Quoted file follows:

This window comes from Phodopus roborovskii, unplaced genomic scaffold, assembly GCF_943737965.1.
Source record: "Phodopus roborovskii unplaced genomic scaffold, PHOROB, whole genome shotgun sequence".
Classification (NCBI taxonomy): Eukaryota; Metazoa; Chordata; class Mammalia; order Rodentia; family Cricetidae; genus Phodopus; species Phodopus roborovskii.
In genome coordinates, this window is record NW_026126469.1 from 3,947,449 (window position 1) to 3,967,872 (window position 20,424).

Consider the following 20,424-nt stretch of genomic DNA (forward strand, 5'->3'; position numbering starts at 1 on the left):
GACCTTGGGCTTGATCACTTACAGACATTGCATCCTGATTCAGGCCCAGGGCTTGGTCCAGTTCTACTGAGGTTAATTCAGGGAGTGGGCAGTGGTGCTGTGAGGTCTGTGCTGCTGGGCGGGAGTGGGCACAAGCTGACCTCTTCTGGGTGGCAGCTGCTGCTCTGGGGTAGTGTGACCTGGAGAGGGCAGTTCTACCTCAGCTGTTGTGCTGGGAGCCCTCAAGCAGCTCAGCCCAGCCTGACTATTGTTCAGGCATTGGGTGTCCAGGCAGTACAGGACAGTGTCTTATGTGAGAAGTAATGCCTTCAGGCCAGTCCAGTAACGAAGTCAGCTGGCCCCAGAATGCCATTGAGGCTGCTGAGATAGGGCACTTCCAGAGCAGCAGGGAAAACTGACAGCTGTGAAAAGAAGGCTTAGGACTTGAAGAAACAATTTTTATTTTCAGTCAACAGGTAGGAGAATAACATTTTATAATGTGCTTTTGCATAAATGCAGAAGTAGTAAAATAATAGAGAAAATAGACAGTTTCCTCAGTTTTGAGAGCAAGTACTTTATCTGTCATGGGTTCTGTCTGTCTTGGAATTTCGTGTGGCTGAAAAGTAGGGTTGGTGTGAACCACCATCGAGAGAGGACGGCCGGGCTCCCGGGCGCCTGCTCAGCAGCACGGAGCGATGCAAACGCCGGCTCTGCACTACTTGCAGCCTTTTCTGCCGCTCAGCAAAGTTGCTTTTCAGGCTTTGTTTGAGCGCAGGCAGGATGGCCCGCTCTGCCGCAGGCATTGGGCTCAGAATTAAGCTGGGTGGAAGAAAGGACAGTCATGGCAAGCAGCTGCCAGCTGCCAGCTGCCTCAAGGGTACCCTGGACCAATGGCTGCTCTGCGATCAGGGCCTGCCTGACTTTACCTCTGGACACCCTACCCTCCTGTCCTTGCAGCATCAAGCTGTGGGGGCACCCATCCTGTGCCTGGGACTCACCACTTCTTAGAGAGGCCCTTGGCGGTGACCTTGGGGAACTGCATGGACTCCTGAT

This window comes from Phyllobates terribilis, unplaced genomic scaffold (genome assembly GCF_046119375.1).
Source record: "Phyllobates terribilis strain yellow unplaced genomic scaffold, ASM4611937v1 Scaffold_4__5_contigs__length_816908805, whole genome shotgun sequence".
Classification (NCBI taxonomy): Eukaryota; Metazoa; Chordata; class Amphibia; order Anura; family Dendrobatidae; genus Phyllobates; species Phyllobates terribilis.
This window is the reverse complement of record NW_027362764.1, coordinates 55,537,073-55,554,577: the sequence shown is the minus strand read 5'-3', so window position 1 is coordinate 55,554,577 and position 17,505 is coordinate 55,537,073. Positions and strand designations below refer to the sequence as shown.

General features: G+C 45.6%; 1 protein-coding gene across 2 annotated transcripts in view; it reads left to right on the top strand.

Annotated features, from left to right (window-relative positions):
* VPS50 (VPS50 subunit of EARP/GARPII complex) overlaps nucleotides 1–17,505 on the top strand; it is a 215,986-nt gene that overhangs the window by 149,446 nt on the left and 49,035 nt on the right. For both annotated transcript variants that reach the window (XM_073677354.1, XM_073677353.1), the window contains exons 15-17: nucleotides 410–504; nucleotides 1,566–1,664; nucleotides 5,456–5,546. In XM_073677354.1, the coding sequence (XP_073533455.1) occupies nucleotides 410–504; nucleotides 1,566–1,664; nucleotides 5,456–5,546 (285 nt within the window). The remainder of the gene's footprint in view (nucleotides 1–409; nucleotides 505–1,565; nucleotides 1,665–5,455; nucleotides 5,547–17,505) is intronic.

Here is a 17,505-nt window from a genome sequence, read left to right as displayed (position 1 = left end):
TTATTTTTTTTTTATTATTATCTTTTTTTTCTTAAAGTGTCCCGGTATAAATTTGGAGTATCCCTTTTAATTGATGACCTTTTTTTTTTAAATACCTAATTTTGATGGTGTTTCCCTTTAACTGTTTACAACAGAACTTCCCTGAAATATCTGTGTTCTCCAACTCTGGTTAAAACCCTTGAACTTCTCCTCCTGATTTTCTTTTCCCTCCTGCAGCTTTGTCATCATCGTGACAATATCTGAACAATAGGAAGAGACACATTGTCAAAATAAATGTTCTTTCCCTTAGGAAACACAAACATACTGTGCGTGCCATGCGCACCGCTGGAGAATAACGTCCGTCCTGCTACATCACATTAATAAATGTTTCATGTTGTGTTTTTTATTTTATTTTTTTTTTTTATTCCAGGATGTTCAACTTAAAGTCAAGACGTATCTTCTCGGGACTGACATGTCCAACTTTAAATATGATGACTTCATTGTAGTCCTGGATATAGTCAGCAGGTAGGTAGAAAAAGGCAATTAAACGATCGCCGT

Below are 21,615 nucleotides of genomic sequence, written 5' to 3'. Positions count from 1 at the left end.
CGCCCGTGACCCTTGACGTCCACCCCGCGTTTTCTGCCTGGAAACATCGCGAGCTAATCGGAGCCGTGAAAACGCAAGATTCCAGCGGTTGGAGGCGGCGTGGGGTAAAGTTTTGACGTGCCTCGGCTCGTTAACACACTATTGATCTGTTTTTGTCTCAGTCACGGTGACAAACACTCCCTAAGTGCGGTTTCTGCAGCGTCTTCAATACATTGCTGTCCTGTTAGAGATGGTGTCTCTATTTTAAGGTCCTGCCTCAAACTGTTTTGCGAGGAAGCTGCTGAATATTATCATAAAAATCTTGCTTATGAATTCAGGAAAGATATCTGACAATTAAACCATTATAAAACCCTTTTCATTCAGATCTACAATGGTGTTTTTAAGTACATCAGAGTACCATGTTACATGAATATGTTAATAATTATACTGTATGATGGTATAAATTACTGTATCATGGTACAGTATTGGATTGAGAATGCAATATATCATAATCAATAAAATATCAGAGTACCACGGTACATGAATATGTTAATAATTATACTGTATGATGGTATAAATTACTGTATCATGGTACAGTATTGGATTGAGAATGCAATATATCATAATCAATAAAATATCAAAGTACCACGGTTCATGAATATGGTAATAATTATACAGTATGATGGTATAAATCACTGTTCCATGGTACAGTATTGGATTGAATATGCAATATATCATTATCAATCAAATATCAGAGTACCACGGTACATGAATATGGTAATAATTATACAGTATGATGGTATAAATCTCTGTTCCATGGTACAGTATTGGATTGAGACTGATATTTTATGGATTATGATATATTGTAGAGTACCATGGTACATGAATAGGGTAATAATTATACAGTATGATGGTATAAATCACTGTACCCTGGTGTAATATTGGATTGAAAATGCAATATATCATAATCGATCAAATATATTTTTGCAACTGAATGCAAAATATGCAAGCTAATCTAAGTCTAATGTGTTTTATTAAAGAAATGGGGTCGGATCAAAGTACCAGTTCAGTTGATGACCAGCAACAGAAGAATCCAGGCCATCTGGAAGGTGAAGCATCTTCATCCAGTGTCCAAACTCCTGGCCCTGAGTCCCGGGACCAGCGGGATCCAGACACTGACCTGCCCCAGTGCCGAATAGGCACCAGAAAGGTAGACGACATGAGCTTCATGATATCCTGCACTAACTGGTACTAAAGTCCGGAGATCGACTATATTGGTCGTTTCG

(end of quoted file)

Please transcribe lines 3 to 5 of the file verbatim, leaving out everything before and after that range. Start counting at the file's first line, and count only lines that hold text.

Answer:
Classification (NCBI taxonomy): Eukaryota; Metazoa; Chordata; class Mammalia; order Rodentia; family Cricetidae; genus Phodopus; species Phodopus roborovskii.
In genome coordinates, this window is record NW_026126469.1 from 3,947,449 (window position 1) to 3,967,872 (window position 20,424).

Consider the following 20,424-nt stretch of genomic DNA (forward strand, 5'->3'; position numbering starts at 1 on the left):